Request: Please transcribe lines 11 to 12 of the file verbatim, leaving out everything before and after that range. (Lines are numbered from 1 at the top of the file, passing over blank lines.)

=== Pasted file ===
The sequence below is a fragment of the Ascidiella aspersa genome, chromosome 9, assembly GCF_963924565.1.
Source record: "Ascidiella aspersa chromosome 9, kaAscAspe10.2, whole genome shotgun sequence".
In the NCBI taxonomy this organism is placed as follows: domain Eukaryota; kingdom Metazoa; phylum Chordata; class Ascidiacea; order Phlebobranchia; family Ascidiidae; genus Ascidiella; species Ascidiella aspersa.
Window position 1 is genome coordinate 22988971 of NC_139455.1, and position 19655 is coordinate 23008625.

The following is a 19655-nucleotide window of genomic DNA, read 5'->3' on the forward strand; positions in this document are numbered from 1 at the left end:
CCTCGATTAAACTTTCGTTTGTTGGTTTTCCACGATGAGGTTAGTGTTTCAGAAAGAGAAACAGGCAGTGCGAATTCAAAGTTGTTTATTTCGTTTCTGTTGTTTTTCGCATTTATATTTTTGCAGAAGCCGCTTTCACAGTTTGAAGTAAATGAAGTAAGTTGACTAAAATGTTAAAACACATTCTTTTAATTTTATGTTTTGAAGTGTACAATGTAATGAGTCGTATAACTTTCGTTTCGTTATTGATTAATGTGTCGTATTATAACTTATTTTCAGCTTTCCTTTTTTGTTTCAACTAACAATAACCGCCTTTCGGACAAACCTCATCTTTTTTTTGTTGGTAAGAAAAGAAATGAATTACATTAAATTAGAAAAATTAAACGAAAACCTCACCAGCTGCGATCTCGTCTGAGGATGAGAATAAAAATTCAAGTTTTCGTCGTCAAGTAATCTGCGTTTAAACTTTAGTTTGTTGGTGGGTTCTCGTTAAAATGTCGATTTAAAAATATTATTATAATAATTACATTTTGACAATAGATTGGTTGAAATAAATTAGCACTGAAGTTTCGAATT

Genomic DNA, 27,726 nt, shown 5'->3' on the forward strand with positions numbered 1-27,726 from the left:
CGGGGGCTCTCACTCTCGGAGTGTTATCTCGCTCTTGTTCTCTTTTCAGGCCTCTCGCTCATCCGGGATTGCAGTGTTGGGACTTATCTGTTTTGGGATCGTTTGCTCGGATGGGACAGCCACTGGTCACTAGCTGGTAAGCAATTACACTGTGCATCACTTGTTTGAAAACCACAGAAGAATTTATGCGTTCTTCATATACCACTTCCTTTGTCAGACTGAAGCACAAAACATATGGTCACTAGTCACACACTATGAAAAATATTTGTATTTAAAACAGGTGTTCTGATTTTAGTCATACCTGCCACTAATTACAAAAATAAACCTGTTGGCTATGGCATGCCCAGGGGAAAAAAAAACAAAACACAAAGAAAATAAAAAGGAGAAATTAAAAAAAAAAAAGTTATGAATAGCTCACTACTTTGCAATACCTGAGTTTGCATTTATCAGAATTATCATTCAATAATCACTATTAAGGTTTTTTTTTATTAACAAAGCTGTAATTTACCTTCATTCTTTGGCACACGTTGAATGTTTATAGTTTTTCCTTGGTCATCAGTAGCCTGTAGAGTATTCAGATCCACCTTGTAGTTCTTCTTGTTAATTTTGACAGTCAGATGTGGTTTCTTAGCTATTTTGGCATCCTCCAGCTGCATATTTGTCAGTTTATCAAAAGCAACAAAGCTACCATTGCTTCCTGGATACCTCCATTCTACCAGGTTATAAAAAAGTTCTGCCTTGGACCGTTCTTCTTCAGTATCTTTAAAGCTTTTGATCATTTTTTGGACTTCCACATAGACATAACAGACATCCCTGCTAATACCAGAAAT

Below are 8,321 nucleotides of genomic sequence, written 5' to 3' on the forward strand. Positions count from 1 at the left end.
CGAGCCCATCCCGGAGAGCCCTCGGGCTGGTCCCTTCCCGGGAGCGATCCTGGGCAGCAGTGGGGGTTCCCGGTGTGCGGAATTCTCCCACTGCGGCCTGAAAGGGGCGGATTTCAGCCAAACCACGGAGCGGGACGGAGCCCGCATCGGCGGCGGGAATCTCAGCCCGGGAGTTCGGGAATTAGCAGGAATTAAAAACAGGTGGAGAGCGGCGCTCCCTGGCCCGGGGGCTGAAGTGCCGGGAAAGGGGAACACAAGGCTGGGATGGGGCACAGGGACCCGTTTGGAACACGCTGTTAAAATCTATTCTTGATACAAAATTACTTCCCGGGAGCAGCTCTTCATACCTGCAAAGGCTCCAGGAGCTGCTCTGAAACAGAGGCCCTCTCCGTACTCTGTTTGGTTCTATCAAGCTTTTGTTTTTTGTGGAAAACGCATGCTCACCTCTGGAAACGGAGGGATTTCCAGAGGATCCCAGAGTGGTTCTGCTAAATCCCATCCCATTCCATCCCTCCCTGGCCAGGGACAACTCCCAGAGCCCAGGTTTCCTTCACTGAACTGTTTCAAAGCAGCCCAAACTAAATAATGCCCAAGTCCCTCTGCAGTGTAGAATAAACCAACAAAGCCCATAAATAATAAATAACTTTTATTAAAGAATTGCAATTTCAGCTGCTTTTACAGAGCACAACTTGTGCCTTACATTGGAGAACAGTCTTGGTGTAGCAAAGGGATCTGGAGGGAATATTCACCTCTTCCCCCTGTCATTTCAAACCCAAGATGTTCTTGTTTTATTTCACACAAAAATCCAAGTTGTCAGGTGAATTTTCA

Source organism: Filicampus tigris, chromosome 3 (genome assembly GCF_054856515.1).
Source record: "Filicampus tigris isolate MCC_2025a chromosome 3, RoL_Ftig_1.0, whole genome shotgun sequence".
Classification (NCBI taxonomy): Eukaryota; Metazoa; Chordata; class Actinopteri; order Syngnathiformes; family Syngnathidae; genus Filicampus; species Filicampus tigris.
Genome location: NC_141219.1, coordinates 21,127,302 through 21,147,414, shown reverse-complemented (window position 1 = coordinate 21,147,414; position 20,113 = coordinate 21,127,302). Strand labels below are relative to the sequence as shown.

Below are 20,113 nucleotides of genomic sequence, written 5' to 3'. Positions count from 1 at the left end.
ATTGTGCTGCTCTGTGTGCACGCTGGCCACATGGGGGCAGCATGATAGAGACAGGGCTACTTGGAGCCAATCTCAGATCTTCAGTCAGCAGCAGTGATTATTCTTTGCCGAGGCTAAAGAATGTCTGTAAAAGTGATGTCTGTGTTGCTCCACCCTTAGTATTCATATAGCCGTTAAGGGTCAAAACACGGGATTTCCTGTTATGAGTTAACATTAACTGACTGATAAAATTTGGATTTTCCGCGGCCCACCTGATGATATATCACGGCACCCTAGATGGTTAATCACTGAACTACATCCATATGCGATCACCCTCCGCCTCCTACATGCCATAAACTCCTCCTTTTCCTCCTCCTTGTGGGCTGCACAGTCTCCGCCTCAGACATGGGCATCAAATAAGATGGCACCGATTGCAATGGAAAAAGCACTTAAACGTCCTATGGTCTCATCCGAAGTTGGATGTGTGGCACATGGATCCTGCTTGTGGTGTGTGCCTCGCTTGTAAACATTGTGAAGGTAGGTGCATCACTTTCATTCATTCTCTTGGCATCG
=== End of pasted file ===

Source organism: Filicampus tigris, chromosome 3 (genome assembly GCF_054856515.1).
Source record: "Filicampus tigris isolate MCC_2025a chromosome 3, RoL_Ftig_1.0, whole genome shotgun sequence".